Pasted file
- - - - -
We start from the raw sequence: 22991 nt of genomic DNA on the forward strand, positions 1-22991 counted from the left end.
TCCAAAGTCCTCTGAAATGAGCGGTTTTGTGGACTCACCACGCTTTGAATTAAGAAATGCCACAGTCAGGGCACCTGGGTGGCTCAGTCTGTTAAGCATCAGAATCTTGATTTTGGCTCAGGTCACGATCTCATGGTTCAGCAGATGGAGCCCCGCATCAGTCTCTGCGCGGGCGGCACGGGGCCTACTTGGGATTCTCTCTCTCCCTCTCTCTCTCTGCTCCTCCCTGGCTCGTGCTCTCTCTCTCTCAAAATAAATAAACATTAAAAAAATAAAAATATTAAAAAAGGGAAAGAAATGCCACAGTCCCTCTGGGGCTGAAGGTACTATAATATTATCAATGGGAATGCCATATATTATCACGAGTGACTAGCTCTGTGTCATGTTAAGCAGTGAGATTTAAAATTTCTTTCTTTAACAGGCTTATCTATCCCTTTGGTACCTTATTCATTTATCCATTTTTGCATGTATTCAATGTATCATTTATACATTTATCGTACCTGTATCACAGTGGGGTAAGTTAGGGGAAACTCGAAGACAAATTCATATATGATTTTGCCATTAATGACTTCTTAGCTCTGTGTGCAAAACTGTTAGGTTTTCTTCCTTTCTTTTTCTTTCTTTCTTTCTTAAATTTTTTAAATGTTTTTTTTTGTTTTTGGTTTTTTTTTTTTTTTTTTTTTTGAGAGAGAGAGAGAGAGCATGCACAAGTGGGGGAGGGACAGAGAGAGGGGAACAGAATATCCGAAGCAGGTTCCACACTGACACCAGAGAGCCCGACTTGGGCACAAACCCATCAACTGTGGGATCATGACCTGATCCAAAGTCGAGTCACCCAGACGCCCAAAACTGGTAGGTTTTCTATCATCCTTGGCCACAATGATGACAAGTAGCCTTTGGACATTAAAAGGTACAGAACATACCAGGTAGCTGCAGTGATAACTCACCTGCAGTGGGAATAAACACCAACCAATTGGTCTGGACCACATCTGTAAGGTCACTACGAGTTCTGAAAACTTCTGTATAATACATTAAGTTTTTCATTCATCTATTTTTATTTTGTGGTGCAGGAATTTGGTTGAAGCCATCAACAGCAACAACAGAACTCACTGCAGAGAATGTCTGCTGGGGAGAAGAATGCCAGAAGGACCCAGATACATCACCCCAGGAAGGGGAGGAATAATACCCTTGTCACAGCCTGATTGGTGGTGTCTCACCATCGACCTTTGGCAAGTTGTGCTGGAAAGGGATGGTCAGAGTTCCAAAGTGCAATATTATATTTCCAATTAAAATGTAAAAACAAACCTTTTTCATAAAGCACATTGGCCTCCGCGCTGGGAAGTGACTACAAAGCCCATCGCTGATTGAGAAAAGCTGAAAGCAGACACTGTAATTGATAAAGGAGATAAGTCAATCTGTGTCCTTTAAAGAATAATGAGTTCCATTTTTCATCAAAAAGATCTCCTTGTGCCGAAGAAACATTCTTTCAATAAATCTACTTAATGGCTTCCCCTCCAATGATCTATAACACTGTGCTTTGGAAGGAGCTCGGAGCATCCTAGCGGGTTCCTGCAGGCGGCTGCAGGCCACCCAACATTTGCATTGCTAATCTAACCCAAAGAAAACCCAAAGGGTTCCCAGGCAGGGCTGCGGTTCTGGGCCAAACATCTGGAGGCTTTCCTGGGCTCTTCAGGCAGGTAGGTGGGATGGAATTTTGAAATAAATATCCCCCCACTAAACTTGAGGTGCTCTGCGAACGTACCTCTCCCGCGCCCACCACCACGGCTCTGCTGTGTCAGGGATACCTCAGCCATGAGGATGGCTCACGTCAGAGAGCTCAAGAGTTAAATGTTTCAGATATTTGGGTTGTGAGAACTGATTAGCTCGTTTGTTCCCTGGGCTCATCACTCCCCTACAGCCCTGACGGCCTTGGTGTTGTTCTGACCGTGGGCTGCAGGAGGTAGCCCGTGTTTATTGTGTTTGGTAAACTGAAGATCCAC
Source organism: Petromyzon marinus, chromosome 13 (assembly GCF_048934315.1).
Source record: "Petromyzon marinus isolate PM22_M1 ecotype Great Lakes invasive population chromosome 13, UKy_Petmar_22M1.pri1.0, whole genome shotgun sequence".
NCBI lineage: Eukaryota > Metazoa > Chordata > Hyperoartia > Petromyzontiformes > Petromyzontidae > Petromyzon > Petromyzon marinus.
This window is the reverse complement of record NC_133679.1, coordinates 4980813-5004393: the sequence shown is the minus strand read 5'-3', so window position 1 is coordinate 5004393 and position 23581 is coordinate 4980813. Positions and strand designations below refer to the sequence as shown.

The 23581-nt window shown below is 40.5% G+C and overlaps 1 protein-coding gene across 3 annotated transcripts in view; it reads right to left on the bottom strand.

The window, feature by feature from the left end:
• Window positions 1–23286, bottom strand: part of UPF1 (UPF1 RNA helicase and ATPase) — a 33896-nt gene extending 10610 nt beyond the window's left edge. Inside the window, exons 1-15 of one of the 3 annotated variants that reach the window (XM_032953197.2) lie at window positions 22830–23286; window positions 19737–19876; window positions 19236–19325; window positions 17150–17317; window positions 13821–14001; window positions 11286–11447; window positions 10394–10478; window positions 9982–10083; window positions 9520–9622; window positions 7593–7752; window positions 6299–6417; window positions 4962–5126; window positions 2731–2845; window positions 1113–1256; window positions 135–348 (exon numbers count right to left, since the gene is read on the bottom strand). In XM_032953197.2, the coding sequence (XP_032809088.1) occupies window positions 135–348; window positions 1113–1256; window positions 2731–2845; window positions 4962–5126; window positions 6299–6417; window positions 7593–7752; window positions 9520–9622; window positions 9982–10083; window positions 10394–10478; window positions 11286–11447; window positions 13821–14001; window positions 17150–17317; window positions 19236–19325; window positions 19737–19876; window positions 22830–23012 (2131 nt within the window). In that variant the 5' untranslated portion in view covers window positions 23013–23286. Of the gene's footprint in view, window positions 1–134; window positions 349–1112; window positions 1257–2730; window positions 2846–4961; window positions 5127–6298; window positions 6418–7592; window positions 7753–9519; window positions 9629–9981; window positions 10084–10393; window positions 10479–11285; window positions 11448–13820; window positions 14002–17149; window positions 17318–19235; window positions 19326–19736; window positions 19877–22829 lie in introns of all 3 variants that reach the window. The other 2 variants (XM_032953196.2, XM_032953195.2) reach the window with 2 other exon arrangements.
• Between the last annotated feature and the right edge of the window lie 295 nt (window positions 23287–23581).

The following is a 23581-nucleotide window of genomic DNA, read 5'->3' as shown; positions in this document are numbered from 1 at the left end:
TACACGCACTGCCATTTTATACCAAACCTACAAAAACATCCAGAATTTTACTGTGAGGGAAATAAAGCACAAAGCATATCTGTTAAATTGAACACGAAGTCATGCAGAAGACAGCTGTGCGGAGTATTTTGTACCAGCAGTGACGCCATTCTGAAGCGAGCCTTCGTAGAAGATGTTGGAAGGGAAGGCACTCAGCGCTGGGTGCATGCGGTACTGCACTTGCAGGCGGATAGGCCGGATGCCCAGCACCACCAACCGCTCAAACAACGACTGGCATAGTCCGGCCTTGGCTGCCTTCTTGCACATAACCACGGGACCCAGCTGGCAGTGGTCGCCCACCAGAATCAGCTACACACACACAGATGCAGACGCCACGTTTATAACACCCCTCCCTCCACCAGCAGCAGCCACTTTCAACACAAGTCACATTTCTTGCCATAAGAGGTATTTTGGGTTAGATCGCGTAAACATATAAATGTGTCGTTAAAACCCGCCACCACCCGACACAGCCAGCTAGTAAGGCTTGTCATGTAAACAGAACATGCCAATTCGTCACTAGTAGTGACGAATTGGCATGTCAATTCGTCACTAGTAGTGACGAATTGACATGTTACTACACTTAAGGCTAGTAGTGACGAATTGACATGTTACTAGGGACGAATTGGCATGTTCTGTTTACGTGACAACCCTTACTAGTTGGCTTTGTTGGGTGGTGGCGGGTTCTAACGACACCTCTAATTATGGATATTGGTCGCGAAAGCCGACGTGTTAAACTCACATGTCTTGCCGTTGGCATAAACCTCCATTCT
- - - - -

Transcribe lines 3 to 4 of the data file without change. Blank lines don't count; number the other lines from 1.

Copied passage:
Source organism: Petromyzon marinus, chromosome 13 (assembly GCF_048934315.1).
Source record: "Petromyzon marinus isolate PM22_M1 ecotype Great Lakes invasive population chromosome 13, UKy_Petmar_22M1.pri1.0, whole genome shotgun sequence".